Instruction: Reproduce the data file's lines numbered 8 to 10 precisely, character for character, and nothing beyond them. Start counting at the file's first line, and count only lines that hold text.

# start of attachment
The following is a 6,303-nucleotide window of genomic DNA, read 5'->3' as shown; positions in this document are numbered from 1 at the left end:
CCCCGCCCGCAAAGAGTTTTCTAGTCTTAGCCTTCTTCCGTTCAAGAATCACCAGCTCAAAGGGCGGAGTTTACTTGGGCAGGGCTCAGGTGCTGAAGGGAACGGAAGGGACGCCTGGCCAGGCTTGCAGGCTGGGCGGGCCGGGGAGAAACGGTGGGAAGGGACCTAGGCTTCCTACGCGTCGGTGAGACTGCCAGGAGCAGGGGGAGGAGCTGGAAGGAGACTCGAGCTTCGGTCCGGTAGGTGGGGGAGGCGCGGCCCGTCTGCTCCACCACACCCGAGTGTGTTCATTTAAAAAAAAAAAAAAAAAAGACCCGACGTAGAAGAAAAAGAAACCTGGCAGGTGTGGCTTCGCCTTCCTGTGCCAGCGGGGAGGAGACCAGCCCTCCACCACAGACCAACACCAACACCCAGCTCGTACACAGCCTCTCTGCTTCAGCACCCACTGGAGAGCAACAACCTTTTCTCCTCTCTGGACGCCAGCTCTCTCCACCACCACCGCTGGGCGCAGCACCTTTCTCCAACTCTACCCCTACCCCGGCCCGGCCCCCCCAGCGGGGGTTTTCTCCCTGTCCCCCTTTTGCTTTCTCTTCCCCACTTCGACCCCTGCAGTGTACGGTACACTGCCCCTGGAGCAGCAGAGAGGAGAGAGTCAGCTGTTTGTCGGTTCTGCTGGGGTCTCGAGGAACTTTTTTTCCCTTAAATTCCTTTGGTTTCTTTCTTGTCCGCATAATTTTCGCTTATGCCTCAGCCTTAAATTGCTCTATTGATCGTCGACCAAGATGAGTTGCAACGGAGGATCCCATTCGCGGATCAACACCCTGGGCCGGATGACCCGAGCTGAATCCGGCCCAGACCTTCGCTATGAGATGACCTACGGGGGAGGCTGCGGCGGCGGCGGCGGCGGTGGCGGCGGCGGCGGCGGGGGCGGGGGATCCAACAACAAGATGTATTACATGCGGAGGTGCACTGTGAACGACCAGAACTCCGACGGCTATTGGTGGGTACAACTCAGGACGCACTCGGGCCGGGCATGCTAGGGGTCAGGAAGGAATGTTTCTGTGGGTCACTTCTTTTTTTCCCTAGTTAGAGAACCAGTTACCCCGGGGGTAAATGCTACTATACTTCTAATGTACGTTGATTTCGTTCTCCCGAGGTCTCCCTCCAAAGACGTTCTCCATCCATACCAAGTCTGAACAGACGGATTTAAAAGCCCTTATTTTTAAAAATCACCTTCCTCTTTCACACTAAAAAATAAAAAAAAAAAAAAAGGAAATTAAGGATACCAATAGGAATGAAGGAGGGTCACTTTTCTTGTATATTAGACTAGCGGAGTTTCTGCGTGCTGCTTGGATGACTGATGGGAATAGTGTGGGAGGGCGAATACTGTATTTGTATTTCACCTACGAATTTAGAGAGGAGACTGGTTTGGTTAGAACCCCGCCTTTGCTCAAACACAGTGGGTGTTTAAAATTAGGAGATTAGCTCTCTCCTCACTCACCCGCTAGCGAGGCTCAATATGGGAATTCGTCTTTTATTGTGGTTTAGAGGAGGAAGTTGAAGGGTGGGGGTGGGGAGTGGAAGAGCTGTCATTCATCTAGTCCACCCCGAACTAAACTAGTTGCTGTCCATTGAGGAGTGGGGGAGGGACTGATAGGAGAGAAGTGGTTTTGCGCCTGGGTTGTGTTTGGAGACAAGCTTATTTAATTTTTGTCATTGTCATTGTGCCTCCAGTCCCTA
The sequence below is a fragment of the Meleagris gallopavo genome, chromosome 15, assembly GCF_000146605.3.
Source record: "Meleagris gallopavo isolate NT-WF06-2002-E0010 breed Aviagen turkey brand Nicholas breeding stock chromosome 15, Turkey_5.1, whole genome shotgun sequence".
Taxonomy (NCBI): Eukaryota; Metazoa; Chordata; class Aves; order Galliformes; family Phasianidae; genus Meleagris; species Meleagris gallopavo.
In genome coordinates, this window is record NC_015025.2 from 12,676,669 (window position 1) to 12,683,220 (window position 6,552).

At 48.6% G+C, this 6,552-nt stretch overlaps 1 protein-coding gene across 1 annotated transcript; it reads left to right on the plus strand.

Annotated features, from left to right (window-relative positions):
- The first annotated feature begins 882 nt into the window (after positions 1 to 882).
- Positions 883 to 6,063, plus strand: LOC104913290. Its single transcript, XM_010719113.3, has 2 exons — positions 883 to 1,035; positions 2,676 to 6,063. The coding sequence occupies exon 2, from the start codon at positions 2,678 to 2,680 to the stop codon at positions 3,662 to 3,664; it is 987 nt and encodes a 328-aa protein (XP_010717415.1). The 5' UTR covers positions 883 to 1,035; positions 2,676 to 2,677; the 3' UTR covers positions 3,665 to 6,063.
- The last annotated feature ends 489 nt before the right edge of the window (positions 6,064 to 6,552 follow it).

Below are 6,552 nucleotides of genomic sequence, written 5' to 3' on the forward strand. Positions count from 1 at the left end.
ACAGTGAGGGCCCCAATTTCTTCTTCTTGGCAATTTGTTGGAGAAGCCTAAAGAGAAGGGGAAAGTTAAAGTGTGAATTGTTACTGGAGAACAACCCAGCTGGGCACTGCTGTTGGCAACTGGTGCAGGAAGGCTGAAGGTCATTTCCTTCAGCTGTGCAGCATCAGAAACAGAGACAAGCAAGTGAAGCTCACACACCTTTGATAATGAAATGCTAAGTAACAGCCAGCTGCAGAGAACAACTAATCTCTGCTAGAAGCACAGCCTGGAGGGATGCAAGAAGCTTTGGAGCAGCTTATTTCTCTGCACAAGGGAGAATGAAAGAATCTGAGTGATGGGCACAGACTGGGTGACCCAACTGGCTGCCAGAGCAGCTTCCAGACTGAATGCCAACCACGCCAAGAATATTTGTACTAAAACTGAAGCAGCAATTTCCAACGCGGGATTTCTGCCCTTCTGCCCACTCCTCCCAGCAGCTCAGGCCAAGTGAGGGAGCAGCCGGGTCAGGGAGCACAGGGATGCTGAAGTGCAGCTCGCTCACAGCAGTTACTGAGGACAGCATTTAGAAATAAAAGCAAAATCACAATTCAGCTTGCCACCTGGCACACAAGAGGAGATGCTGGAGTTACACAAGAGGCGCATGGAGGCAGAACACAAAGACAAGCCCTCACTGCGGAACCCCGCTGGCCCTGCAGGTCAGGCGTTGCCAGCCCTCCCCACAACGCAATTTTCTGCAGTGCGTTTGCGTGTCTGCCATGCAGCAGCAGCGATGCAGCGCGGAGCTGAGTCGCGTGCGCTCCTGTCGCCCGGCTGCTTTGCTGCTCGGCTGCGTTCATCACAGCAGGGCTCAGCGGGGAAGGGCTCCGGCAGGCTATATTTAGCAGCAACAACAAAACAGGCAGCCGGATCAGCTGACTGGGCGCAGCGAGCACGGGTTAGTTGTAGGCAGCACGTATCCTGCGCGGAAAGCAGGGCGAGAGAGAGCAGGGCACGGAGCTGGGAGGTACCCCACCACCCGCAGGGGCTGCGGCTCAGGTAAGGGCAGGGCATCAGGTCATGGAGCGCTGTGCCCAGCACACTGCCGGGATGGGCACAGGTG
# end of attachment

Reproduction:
Annotated features, from left to right (window-relative positions):
- The first annotated feature begins 882 nt into the window (after positions 1 to 882).
- Positions 883 to 6,063, plus strand: LOC104913290. Its single transcript, XM_010719113.3, has 2 exons — positions 883 to 1,035; positions 2,676 to 6,063. The coding sequence occupies exon 2, from the start codon at positions 2,678 to 2,680 to the stop codon at positions 3,662 to 3,664; it is 987 nt and encodes a 328-aa protein (XP_010717415.1). The 5' UTR covers positions 883 to 1,035; positions 2,676 to 2,677; the 3' UTR covers positions 3,665 to 6,063.